Regulators spur formalization of contingent capital

By James Hymas | January 1, 2010 | Last updated on January 1, 2010
7 min read

The recent credit crunch has had a devastating impact on banks throughout the world, much to the chagrin of regulators entrusted with ensuring that bankers’ exuberance in good times didn’t lead them to over-reach. The response of governments has been unprecedented, with direct investments and guarantees to stave off financial collapse.

There is broad agreement that the proportion of common equity in bank capitalization should increase. The G10 Central Bank Governors and Heads of Supervision, the oversight body of the Basel Committee on Banking Supervision, announced on September 7, 2009 they had agreed to “raise the quality, consistency and transparency of the Tier 1 capital base. The predominant form of Tier 1 capital must be common shares and retained earnings.”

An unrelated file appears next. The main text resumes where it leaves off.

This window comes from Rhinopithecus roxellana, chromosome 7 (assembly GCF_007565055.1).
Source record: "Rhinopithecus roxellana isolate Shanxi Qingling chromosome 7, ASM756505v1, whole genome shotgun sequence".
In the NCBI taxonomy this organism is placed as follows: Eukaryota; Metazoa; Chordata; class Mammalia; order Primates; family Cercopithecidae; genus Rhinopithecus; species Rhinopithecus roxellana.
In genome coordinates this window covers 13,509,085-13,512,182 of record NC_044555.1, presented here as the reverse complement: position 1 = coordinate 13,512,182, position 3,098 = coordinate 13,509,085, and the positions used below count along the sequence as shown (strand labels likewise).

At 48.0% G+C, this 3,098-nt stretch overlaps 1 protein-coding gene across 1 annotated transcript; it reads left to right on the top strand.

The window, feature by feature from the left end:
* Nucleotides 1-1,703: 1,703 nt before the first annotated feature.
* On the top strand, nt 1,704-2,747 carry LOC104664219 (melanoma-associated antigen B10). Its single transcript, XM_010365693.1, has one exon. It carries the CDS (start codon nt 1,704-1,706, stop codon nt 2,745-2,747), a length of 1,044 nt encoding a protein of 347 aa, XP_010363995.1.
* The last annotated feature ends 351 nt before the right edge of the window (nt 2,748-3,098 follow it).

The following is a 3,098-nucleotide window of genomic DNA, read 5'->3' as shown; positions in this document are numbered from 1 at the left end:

Non-equity capital

A growing regulatory distaste for non-equity forms of capital (preferred shares, innovative Tier 1 capital and subordinated debt) led S&P to downgrade a wide swath of European banks’ hybrid capital on March 31, 2009, with Moody’s and DBRS applying the rationale to Canadian banks’ hybrid capital at the end of June.

The regulatory revulsion took concrete form at the European Commission in July 2009, when they stated “the discretionary offset of losses (for example, by releasing reserves or reducing equity) by beneficiary banks in order to guarantee the payment of dividends and coupons on outstanding subordinated debt is, in principle, not compatible with the objective of burden-sharing. This was given force when Northern Rock and Belgium’s KBC, among others, were forced to impose a coupon deferral to the greatest extent possible as a condition of their bailouts.